Newswise — Increased awareness of the importance of digestive health has quickly turned into a multi-million dollar industry. According to Global Industry Analysts, the probiotics market is expected to exceed $29 billion by 2015 and expected to rise 7 percent a year over the next five years.
Within the digestive tract is a complex microscopic ecosystem known as the gut microbiome, which researchers and physicians say has a stronger impact on our well-being than ever imagined. The average consumer now knows how foods can keep good bacteria, or gut flora, in their daily diets. In response, food companies have rapidly expanded the food market.
Kari Kooi, registered dietitian at Houston Methodist Hospital, explains how to navigate the digestive health food niche and find options that offer health benefits beyond basic nutrition.
• Separating health from hype when evaluating probiotic products: Probiotics are friendly bacteria that promote digestive health and can reduce bad bacteria. Foods that are cultured or fermented naturally contain probiotics, but now probiotics are being added to many processed foods. The benefits of probiotic cultures can be greatly weakened when they are removed from their original sources and added into processed foods such as energy bars or frozen yogurt. Extreme temperatures from baking and freezing can drastically alter the number of viable probiotics. So stick with yogurt for a sure thing.
• The dynamic duo: Prebiotics are food for probiotics. This relationship means that probiotics rely on a steady supply of food from prebiotics so that they can flourish. Keep your probiotic microflora happy and well-fed by filling up your grocery cart with fiber-rich plant foods. Top sources of prebiotics include bananas, garlic, onions, leeks, artichokes, asparagus, whole grains and legumes like lentils, beans and peas.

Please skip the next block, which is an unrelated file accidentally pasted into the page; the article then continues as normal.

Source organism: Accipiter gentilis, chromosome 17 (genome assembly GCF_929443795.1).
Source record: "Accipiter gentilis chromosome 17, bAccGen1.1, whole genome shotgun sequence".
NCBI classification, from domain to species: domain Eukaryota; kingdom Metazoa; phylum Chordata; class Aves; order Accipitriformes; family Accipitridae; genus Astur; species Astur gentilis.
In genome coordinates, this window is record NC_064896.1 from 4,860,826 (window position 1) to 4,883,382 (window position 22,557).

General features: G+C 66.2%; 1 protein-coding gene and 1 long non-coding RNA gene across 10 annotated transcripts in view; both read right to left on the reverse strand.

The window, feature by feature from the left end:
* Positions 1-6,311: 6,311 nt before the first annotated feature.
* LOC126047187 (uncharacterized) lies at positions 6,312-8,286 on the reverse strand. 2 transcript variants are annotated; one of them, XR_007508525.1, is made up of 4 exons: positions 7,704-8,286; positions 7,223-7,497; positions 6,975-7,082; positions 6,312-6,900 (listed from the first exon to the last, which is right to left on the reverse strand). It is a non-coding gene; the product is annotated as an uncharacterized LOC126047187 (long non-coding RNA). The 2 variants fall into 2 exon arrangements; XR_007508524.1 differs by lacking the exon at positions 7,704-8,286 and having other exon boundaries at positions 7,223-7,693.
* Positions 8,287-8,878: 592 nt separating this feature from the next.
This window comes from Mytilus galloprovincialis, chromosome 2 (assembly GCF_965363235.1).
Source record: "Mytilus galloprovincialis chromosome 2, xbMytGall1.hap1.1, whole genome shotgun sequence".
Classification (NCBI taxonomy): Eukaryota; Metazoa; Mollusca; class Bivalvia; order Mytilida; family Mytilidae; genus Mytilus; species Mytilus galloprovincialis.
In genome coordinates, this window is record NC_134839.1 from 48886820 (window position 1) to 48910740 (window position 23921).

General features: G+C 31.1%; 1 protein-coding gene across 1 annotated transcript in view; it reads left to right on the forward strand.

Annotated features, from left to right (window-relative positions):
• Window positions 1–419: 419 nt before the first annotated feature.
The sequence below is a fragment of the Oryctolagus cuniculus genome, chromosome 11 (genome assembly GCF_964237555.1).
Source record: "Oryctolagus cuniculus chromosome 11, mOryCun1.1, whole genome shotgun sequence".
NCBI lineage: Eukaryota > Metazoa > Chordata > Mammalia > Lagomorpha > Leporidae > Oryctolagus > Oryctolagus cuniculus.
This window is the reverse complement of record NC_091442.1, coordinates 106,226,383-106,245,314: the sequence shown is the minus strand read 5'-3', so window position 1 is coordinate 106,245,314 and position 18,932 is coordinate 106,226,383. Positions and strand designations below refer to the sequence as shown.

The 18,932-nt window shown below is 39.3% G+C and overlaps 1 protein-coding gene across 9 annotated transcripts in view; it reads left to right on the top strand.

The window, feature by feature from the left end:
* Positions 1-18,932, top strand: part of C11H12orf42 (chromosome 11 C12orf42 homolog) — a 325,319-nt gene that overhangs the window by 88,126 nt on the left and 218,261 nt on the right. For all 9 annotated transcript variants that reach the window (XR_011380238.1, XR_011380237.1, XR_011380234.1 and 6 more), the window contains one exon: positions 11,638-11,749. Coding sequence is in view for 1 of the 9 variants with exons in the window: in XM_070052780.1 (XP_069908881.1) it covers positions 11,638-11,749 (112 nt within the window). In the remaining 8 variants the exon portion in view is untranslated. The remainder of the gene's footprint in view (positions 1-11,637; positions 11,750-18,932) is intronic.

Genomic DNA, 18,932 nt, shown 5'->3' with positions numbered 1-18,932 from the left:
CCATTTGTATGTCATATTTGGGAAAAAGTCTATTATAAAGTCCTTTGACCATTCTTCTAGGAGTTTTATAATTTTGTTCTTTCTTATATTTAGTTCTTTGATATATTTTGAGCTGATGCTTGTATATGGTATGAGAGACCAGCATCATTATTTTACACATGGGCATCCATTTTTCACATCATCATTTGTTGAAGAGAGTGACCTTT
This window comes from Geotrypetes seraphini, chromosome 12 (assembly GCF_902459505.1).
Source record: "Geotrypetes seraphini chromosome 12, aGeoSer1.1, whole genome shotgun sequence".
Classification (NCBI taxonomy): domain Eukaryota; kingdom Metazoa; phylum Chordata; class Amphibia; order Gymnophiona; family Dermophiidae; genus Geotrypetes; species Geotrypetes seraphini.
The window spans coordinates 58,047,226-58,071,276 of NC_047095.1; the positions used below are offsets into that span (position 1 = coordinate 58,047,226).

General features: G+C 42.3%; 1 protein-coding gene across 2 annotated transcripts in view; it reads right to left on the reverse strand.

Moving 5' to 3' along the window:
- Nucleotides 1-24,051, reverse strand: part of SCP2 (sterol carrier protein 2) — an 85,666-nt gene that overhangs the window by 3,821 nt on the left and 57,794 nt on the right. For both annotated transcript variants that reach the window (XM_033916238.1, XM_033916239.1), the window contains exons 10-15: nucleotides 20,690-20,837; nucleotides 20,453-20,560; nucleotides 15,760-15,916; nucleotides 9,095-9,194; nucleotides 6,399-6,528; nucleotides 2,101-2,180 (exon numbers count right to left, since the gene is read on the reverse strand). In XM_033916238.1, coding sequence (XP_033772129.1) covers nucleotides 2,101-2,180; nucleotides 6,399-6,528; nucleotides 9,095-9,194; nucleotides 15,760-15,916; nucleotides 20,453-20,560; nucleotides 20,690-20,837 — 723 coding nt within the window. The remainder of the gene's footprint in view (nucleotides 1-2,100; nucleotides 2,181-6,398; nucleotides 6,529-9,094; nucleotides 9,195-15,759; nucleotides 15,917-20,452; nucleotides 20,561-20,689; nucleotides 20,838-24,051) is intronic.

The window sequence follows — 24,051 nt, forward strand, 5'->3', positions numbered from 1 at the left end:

• Cultured dairy reigns supreme: Even in the midst of the fermented food revolution where kimchi, kombucha and sauerkraut are prized for their probiotic benefits, cultured dairy products such as yogurt remain the most potent probiotic source. Cultured dairy also has a short shelf life and offers a non-acidic environment, thereby keeping the probiotics alive and active. Yogurt is the most popular cultured dairy product, but store-bought and homemade kefir is becoming increasingly popular. While yogurt and kefir both contain probiotics, kefir has an extremely diverse population of strains in comparison.
• How to buy the best yogurt: Along with the increasing number of different yogurts on the market, comes fiercer competition between brands. Companies looking to capitalize in this market are introducing different styles of yogurt beyond Greek. Not all yogurts are nutritionally equal. To select superior yogurt with probiotic power, check for the “Live Active Cultures” seal. Yogurts that say “heat treated after culturing” on the label should be avoided because they were pasteurized after the live strains were added, which deactivates the probiotics. Also check the ‘best if used by’ date as probiotic potency decreases with age. Fage plain, non-fat or 2 percent Greek yogurt or Chobani yogurt are the best choices with twice as much protein and less sugar. Beware of added sugar in many fruit-flavored yogurts. Assess sugar content by checking the ingredients list and avoiding yogurts that have sugar listed as the first or second ingredient, as this indicates a sugar-packed product.
• What to know before purchasing a probiotic supplement: The journey probiotic supplements make from the lab to the gut is long and full of variables, making the survival of live and active cultures dependent upon how the strains are cultivated and handled. Probiotics are sensitive to oxygen, temperature and moisture, so it’s important to ensure the product has been quality assured by an outside lab. Always discuss probiotic supplement use with your physician since there may be risk to using them with some conditions such as a weakened immune system. The best and least expensive option for obtaining probiotic benefits is to enjoy foods that naturally contain live cultures.
• Should I take probiotics when I am taking antibiotics? Research has shown that taking probiotics during antibiotic therapy does reduce side effects such as diarrhea. Ramping up probiotic food sources such as yogurt can balance the effects of the drug.
• An increasing number of doctors are recommending probiotics: Probiotics are being recommended for treatment of irritable bowel syndrome, certain skin conditions and urinary tract infections. Also, they are recommended to promote oral health and prevention of allergies.
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